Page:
The Statesman Realistically Confronts the Issue of Corruption
Commonly, an incoming Government greets the population with the assurance “One of our highest priorities is to eliminate corruption.” Paradoxically, that same assurance was made by the previous administration, and the one before that. Why then does this problem exist?
If there is one issue expressed by the voices of the public, it is that those charged with stewardship over the Government’s resources for administering well-being for the people must prevent those resources from being siphoned off for personal benefit. Certainly this is a critical issue. Various studies project that corruption consumes a significant percentage of the GDP and a significant percentage of the federal budget. Suffice it to say that corruption provides a significant obstacle for those honourable officials attempting to employ public resources for good for the people. We must recognize that corruption within the Government a would-be Statesman heads will prevent that would-be Statesman from achieving important elements of the good he intended.
But the total impact goes beyond the financial well-being of the citizens. The U.N. Office on Drugs and Crime has concluded: “In a nutshell, corruption increases inequality, decreases popular accountability and political responsiveness, and thus produces rising frustration and hardship among citizens, who are then more likely to accept (or even demand) hard-handed and illiberal tactics.” Corruption deprives the people of the quality of life that God intended to be delivered through Government as His instrument:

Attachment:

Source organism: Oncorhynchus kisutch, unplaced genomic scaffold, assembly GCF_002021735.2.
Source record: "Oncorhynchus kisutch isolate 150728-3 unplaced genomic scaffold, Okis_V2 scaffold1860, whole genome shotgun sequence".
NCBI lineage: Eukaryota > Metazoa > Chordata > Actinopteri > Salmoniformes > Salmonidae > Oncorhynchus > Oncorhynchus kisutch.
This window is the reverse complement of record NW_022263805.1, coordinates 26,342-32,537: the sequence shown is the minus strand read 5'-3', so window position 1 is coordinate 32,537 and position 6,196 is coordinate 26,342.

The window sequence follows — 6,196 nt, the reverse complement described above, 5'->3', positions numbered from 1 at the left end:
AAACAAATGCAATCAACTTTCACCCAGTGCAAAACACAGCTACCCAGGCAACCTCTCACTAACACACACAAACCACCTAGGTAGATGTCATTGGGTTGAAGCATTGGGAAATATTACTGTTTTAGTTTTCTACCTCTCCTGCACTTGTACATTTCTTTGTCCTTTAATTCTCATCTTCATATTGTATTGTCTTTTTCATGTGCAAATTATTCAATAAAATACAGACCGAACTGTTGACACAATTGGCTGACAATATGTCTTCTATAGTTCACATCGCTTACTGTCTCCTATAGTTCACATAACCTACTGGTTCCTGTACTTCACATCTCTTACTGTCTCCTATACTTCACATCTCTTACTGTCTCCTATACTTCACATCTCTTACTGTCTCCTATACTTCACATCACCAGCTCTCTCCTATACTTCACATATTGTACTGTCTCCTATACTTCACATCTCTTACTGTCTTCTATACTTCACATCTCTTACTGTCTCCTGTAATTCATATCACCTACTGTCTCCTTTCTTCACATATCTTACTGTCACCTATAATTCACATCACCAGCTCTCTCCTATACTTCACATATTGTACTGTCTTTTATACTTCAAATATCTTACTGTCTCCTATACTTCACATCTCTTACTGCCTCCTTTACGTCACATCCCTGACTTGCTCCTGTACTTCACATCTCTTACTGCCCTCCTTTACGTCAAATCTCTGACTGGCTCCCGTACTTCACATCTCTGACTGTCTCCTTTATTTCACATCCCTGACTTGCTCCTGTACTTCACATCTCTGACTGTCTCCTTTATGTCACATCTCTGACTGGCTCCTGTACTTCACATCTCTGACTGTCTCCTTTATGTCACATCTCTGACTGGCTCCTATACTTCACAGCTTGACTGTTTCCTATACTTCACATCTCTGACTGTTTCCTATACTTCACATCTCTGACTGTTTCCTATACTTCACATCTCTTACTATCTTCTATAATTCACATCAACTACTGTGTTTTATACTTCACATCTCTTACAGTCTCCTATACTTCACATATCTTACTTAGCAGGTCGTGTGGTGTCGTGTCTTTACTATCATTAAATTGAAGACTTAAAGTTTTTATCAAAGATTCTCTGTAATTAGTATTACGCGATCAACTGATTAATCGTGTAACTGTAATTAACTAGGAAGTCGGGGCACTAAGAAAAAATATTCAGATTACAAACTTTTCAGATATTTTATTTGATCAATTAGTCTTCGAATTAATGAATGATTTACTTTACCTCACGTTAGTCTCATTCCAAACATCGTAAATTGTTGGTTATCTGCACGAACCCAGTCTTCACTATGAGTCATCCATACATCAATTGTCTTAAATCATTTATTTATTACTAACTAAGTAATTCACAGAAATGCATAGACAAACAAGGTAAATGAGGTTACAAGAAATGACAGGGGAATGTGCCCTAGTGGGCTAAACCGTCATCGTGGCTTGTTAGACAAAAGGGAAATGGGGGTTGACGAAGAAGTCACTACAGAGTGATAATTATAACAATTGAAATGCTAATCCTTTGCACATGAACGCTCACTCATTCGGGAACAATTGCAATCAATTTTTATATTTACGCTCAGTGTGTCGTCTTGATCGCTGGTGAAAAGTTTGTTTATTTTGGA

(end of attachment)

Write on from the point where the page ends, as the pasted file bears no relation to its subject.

…that we may lead a tranquil and quiet life in all godliness and dignity (1 Timothy 2:2).
Realistically, we must take seriously the potential for evil in the human heart and find a way to deal with it. As God reminds us in His instructions:
All have sinned and fall short of the glory of God (Romans 3:23).
The human heart has the capacity to be so devious that it could take multiple investigators and lengthy times to bring to justice the corrupt behaviour of a single person. This is quickly obvious as being impractical in solving the issue of corruption. Hence, we cannot rely on the legal-judicial system. It is within this reality that the Statesman must provide leadership. Let us look at the issue of corruption through the eyes of one king, King David, who, in spite of his own failings, confronted corruption. King David said: